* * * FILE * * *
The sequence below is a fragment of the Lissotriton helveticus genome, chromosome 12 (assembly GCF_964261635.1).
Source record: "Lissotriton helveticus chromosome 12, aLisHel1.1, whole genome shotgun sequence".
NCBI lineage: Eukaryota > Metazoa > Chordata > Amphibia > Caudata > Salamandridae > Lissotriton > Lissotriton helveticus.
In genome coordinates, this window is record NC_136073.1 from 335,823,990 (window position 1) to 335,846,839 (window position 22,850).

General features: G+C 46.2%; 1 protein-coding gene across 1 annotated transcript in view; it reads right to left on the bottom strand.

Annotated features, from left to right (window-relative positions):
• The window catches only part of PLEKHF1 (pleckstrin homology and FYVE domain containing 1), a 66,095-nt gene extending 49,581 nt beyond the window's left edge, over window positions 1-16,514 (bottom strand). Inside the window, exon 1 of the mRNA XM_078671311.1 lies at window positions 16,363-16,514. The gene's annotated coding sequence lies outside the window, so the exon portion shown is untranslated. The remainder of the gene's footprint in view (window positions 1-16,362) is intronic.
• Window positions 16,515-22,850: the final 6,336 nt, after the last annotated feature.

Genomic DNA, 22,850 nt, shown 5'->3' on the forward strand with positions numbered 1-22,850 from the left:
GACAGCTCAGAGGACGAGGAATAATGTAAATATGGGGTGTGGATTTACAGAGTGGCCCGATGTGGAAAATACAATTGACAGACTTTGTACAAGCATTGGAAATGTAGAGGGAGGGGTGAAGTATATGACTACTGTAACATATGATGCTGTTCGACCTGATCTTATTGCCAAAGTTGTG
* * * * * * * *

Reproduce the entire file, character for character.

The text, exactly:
The sequence below is a fragment of the Lissotriton helveticus genome, chromosome 12 (assembly GCF_964261635.1).
Source record: "Lissotriton helveticus chromosome 12, aLisHel1.1, whole genome shotgun sequence".
NCBI lineage: Eukaryota > Metazoa > Chordata > Amphibia > Caudata > Salamandridae > Lissotriton > Lissotriton helveticus.
In genome coordinates, this window is record NC_136073.1 from 335,823,990 (window position 1) to 335,846,839 (window position 22,850).

General features: G+C 46.2%; 1 protein-coding gene across 1 annotated transcript in view; it reads right to left on the bottom strand.

Annotated features, from left to right (window-relative positions):
• The window catches only part of PLEKHF1 (pleckstrin homology and FYVE domain containing 1), a 66,095-nt gene extending 49,581 nt beyond the window's left edge, over window positions 1-16,514 (bottom strand). Inside the window, exon 1 of the mRNA XM_078671311.1 lies at window positions 16,363-16,514. The gene's annotated coding sequence lies outside the window, so the exon portion shown is untranslated. The remainder of the gene's footprint in view (window positions 1-16,362) is intronic.
• Window positions 16,515-22,850: the final 6,336 nt, after the last annotated feature.

Genomic DNA, 22,850 nt, shown 5'->3' on the forward strand with positions numbered 1-22,850 from the left:
GACAGCTCAGAGGACGAGGAATAATGTAAATATGGGGTGTGGATTTACAGAGTGGCCCGATGTGGAAAATACAATTGACAGACTTTGTACAAGCATTGGAAATGTAGAGGGAGGGGTGAAGTATATGACTACTGTAACATATGATGCTGTTCGACCTGATCTTATTGCCAAAGTTGTG